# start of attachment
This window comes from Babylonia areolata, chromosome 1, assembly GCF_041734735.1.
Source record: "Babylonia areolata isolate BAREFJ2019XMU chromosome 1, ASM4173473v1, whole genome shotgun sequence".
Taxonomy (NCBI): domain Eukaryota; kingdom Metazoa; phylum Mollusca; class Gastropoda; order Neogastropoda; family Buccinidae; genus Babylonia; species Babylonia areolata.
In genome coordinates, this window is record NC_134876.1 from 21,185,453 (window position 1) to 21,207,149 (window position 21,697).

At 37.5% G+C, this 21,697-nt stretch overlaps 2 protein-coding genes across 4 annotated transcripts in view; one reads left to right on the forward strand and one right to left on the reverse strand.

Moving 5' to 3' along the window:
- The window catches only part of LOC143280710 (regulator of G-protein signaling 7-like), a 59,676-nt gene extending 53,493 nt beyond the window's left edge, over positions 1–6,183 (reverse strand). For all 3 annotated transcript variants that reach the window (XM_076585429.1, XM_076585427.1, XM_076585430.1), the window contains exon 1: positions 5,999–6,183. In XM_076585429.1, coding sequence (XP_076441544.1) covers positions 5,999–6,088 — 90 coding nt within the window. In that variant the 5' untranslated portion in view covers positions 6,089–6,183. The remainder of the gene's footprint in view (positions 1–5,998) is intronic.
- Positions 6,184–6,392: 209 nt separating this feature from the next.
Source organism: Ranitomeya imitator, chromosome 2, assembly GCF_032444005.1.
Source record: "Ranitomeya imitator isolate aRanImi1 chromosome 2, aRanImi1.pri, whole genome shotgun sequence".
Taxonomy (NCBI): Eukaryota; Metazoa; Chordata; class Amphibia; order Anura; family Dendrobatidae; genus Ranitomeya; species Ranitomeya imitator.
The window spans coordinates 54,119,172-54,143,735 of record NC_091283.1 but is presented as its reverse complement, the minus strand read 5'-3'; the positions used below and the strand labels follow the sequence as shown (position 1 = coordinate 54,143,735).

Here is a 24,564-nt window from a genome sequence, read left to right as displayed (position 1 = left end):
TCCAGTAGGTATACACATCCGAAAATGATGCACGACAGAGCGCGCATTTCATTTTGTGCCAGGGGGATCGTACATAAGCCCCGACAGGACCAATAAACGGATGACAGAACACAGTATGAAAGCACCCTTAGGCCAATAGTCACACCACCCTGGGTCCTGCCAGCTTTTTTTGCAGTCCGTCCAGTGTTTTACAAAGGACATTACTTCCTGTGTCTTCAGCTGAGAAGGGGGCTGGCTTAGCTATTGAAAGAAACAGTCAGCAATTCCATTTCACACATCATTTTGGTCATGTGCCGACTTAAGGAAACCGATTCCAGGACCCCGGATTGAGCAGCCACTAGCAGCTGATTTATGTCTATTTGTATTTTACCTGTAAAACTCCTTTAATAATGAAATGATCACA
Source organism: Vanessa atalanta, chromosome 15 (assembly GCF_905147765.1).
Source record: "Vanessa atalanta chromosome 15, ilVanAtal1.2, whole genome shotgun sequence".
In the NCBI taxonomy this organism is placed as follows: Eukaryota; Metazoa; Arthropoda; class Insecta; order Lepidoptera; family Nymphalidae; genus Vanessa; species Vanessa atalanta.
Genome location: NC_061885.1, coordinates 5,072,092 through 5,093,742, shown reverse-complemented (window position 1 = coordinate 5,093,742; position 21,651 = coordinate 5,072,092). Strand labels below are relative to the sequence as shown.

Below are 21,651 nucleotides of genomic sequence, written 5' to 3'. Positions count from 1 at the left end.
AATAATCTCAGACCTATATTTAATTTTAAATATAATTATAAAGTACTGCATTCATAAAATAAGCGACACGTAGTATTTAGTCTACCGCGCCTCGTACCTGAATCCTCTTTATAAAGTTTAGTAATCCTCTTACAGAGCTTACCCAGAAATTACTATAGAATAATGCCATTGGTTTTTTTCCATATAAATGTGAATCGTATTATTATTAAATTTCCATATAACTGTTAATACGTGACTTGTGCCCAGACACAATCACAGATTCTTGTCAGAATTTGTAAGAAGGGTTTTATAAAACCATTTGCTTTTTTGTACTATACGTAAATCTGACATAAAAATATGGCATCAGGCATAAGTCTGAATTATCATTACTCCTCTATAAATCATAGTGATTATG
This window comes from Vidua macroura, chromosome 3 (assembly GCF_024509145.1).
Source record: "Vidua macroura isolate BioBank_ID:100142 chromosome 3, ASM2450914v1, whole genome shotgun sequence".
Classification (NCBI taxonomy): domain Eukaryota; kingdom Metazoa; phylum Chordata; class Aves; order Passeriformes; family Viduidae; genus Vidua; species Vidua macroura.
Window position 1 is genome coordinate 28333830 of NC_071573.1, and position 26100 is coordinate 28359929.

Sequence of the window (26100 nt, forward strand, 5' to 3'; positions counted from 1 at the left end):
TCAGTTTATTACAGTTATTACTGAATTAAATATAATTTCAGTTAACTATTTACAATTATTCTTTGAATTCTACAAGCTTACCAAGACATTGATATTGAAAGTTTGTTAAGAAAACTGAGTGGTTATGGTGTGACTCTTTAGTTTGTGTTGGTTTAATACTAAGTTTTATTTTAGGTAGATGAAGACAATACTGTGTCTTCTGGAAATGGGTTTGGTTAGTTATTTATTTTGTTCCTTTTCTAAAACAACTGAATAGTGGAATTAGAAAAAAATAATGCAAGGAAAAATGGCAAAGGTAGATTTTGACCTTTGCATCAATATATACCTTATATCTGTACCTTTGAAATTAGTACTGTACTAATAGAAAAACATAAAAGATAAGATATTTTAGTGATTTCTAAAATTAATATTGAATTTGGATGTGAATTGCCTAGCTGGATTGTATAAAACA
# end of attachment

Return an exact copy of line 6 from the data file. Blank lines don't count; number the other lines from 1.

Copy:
Moving 5' to 3' along the window: